If you read this blog regularly, you know that appellate litigation is part of my practice here at Miller & Zois. I handle all of the appeals that arise out of our firm’s trial practice, and I also accept appellate referrals from other attorneys.

One of the things that I get asked a lot by our injury clients and by lawyers who don’t regularly handle appeals is “How long will it take before an opinion is issued?” Any appellate lawyers reading this know that the only answer to that question is “I don’t know.” Sometimes opinions are issued quickly, sometimes not. In Maryland’s state appellate courts, the fastest I have gotten an opinion was about 90 days after oral argument. The longest it has taken was nearly 14 months after oral argument. As far as I know, there aren’t any Maryland rules or statutes governing how quickly our appellate courts must resolve cases.

There are two things that have me thinking about this. The first is that I argued an appeal in the Court of Special Appeals on March 9, and I am eagerly awaiting the opinion. Every morning when I come in to the office, I check the Maryland Judiciary website to see if the opinion has been released. Not having the opinion by now doesn’t really surprise me, since the Court of Special Appeals is a very busy court. In 2010 (the most recent year statistics are available) it received 1,980 new case filings, and resolved 2,140 cases. Considering that the court had 13 judges, including the Chief Judge, that’s a staggering amount of work- 164 cases per judge! I think part of the reason our intermediate appellate court is so busy is that there is a right to an appeal in just about every criminal case, and most people who are convicted tend to exercise that right regardless of the chance of success.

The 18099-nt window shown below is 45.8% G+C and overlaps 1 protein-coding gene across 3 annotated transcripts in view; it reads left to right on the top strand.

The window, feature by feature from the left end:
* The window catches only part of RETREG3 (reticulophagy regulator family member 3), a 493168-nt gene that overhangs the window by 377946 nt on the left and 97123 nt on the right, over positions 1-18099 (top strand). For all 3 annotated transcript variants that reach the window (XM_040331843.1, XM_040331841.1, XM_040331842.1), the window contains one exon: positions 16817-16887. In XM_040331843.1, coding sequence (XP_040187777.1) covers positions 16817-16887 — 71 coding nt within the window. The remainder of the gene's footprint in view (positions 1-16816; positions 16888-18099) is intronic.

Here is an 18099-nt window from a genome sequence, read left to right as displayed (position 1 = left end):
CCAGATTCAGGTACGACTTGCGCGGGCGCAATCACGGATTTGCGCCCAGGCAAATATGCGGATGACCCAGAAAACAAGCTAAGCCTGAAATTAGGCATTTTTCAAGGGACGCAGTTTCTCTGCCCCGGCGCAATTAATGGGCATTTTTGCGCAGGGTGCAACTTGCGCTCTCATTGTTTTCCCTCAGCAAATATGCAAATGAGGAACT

The second thing was an article in the Daily Record about a Court of Appeals opinion that came out in the last few days indefinitely suspending a Maryland attorney. The article pointed out that the Court of Appeals’ opinion was released more than four years after the court heard argument in the case. Oral argument took place on June 9, 2008. The opinion was released June 22, 2012. The reason for the delay wasn’t addressed in the opinion. The Court of Appeals is a busy court too, but I can’t imagine a four-year delay is just because of a busy caseload. I have to think that somebody must have messed up somehow.

I still don’t know how long an appeal is supposed to take- I’m just happy that none of mine have taken four years! From now on when I get asked how long it will take to get an opinion on appeal, I will answer that I expect it to take somewhere between 90 days and four years. Surely that will be an acceptable answer. Right?

Is Being A Bad Lawyer An Ethical Violation?